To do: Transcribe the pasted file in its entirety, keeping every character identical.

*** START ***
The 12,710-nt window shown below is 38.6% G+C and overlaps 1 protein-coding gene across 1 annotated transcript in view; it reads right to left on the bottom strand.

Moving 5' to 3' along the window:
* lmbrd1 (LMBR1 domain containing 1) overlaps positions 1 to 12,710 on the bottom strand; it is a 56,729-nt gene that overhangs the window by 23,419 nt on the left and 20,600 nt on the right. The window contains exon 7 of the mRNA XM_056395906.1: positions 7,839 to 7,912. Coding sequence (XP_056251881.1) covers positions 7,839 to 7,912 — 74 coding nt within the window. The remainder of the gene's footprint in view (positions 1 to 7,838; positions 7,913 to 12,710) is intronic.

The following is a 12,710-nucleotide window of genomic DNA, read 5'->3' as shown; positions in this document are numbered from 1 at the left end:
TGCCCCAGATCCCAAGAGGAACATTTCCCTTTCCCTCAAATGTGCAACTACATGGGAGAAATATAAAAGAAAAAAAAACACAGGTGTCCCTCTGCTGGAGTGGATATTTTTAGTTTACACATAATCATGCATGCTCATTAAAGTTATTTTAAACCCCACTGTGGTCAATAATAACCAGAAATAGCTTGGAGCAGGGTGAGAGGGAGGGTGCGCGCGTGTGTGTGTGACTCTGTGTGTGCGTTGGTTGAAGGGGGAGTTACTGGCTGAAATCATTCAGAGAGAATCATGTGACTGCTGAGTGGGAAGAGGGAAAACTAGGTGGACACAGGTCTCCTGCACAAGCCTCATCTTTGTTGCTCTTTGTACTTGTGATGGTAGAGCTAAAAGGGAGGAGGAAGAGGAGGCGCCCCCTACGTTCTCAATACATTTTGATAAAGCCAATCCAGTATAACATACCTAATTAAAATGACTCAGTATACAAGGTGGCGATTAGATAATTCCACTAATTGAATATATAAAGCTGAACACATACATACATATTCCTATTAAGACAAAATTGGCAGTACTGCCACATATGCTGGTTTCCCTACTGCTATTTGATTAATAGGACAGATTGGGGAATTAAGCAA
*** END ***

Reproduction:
The 12,710-nt window shown below is 38.6% G+C and overlaps 1 protein-coding gene across 1 annotated transcript in view; it reads right to left on the bottom strand.

Moving 5' to 3' along the window:
* lmbrd1 (LMBR1 domain containing 1) overlaps positions 1 to 12,710 on the bottom strand; it is a 56,729-nt gene that overhangs the window by 23,419 nt on the left and 20,600 nt on the right. The window contains exon 7 of the mRNA XM_056395906.1: positions 7,839 to 7,912. Coding sequence (XP_056251881.1) covers positions 7,839 to 7,912 — 74 coding nt within the window. The remainder of the gene's footprint in view (positions 1 to 7,838; positions 7,913 to 12,710) is intronic.

The following is a 12,710-nucleotide window of genomic DNA, read 5'->3' as shown; positions in this document are numbered from 1 at the left end:
TGCCCCAGATCCCAAGAGGAACATTTCCCTTTCCCTCAAATGTGCAACTACATGGGAGAAATATAAAAGAAAAAAAAACACAGGTGTCCCTCTGCTGGAGTGGATATTTTTAGTTTACACATAATCATGCATGCTCATTAAAGTTATTTTAAACCCCACTGTGGTCAATAATAACCAGAAATAGCTTGGAGCAGGGTGAGAGGGAGGGTGCGCGCGTGTGTGTGTGACTCTGTGTGTGCGTTGGTTGAAGGGGGAGTTACTGGCTGAAATCATTCAGAGAGAATCATGTGACTGCTGAGTGGGAAGAGGGAAAACTAGGTGGACACAGGTCTCCTGCACAAGCCTCATCTTTGTTGCTCTTTGTACTTGTGATGGTAGAGCTAAAAGGGAGGAGGAAGAGGAGGCGCCCCCTACGTTCTCAATACATTTTGATAAAGCCAATCCAGTATAACATACCTAATTAAAATGACTCAGTATACAAGGTGGCGATTAGATAATTCCACTAATTGAATATATAAAGCTGAACACATACATACATATTCCTATTAAGACAAAATTGGCAGTACTGCCACATATGCTGGTTTCCCTACTGCTATTTGATTAATAGGACAGATTGGGGAATTAAGCAA